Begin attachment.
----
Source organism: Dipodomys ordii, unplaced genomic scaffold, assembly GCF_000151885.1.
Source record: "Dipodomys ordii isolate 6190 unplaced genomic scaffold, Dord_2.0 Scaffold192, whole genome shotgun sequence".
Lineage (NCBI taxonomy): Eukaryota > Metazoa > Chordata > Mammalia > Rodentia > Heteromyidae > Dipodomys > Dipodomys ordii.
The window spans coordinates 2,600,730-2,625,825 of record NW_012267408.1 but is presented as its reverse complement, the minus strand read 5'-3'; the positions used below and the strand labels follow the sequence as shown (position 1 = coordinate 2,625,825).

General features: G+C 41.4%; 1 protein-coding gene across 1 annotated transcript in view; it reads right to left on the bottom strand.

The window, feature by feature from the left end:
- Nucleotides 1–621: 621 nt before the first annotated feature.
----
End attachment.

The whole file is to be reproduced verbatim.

Source organism: Dipodomys ordii, unplaced genomic scaffold, assembly GCF_000151885.1.
Source record: "Dipodomys ordii isolate 6190 unplaced genomic scaffold, Dord_2.0 Scaffold192, whole genome shotgun sequence".
Lineage (NCBI taxonomy): Eukaryota > Metazoa > Chordata > Mammalia > Rodentia > Heteromyidae > Dipodomys > Dipodomys ordii.
The window spans coordinates 2,600,730-2,625,825 of record NW_012267408.1 but is presented as its reverse complement, the minus strand read 5'-3'; the positions used below and the strand labels follow the sequence as shown (position 1 = coordinate 2,625,825).

General features: G+C 41.4%; 1 protein-coding gene across 1 annotated transcript in view; it reads right to left on the bottom strand.

The window, feature by feature from the left end:
- Nucleotides 1–621: 621 nt before the first annotated feature.